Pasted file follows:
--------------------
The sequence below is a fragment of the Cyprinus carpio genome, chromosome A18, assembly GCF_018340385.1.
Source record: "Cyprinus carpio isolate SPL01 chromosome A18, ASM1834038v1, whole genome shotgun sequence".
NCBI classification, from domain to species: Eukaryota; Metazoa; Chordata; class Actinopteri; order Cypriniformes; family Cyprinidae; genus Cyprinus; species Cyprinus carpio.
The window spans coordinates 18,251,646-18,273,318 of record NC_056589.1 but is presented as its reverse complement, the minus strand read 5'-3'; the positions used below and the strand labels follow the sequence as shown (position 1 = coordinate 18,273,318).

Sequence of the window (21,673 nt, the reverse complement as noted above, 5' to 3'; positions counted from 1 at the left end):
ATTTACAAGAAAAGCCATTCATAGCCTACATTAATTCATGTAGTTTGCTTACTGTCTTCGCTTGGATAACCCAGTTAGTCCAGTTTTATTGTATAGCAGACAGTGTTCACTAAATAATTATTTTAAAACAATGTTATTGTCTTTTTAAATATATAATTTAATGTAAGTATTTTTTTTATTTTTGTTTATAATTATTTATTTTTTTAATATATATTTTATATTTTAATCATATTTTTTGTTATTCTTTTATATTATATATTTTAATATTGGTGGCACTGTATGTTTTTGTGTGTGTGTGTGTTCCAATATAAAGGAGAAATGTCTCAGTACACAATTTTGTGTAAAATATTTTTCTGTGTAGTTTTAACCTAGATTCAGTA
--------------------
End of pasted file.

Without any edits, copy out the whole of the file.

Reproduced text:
The sequence below is a fragment of the Cyprinus carpio genome, chromosome A18, assembly GCF_018340385.1.
Source record: "Cyprinus carpio isolate SPL01 chromosome A18, ASM1834038v1, whole genome shotgun sequence".
NCBI classification, from domain to species: Eukaryota; Metazoa; Chordata; class Actinopteri; order Cypriniformes; family Cyprinidae; genus Cyprinus; species Cyprinus carpio.
The window spans coordinates 18,251,646-18,273,318 of record NC_056589.1 but is presented as its reverse complement, the minus strand read 5'-3'; the positions used below and the strand labels follow the sequence as shown (position 1 = coordinate 18,273,318).

Sequence of the window (21,673 nt, the reverse complement as noted above, 5' to 3'; positions counted from 1 at the left end):
ATTTACAAGAAAAGCCATTCATAGCCTACATTAATTCATGTAGTTTGCTTACTGTCTTCGCTTGGATAACCCAGTTAGTCCAGTTTTATTGTATAGCAGACAGTGTTCACTAAATAATTATTTTAAAACAATGTTATTGTCTTTTTAAATATATAATTTAATGTAAGTATTTTTTTTATTTTTGTTTATAATTATTTATTTTTTTAATATATATTTTATATTTTAATCATATTTTTTGTTATTCTTTTATATTATATATTTTAATATTGGTGGCACTGTATGTTTTTGTGTGTGTGTGTGTTCCAATATAAAGGAGAAATGTCTCAGTACACAATTTTGTGTAAAATATTTTTCTGTGTAGTTTTAACCTAGATTCAGTA